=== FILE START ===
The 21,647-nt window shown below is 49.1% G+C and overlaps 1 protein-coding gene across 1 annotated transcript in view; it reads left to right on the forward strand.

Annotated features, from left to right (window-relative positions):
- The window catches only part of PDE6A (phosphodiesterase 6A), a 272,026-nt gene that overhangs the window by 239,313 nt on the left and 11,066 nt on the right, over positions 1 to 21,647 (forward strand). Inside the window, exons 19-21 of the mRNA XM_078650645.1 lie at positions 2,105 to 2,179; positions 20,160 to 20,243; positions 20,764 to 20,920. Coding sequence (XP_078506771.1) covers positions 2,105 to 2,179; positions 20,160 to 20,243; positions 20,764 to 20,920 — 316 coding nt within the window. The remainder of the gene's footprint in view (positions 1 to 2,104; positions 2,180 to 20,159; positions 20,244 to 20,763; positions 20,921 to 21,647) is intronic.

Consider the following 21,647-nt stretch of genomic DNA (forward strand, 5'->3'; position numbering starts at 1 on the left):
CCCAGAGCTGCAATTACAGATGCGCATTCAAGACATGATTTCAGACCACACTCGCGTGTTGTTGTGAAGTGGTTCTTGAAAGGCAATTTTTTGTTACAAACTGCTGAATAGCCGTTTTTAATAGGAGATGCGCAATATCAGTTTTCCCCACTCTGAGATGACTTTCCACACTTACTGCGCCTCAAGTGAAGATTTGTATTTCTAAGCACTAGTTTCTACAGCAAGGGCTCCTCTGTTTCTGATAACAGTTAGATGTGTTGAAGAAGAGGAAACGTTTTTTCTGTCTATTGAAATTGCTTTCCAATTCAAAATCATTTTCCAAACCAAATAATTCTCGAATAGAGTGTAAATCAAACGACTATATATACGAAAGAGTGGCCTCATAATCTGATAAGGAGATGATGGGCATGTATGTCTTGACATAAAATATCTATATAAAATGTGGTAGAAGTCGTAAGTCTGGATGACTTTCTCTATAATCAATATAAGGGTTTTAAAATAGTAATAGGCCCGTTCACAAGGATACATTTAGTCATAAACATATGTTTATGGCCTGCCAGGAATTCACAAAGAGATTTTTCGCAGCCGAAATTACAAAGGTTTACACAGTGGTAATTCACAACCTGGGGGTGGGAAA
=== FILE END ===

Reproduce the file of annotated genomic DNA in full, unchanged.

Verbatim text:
The 21,647-nt window shown below is 49.1% G+C and overlaps 1 protein-coding gene across 1 annotated transcript in view; it reads left to right on the forward strand.

Annotated features, from left to right (window-relative positions):
- The window catches only part of PDE6A (phosphodiesterase 6A), a 272,026-nt gene that overhangs the window by 239,313 nt on the left and 11,066 nt on the right, over positions 1 to 21,647 (forward strand). Inside the window, exons 19-21 of the mRNA XM_078650645.1 lie at positions 2,105 to 2,179; positions 20,160 to 20,243; positions 20,764 to 20,920. Coding sequence (XP_078506771.1) covers positions 2,105 to 2,179; positions 20,160 to 20,243; positions 20,764 to 20,920 — 316 coding nt within the window. The remainder of the gene's footprint in view (positions 1 to 2,104; positions 2,180 to 20,159; positions 20,244 to 20,763; positions 20,921 to 21,647) is intronic.

Consider the following 21,647-nt stretch of genomic DNA (forward strand, 5'->3'; position numbering starts at 1 on the left):
CCCAGAGCTGCAATTACAGATGCGCATTCAAGACATGATTTCAGACCACACTCGCGTGTTGTTGTGAAGTGGTTCTTGAAAGGCAATTTTTTGTTACAAACTGCTGAATAGCCGTTTTTAATAGGAGATGCGCAATATCAGTTTTCCCCACTCTGAGATGACTTTCCACACTTACTGCGCCTCAAGTGAAGATTTGTATTTCTAAGCACTAGTTTCTACAGCAAGGGCTCCTCTGTTTCTGATAACAGTTAGATGTGTTGAAGAAGAGGAAACGTTTTTTCTGTCTATTGAAATTGCTTTCCAATTCAAAATCATTTTCCAAACCAAATAATTCTCGAATAGAGTGTAAATCAAACGACTATATATACGAAAGAGTGGCCTCATAATCTGATAAGGAGATGATGGGCATGTATGTCTTGACATAAAATATCTATATAAAATGTGGTAGAAGTCGTAAGTCTGGATGACTTTCTCTATAATCAATATAAGGGTTTTAAAATAGTAATAGGCCCGTTCACAAGGATACATTTAGTCATAAACATATGTTTATGGCCTGCCAGGAATTCACAAAGAGATTTTTCGCAGCCGAAATTACAAAGGTTTACACAGTGGTAATTCACAACCTGGGGGTGGGAAA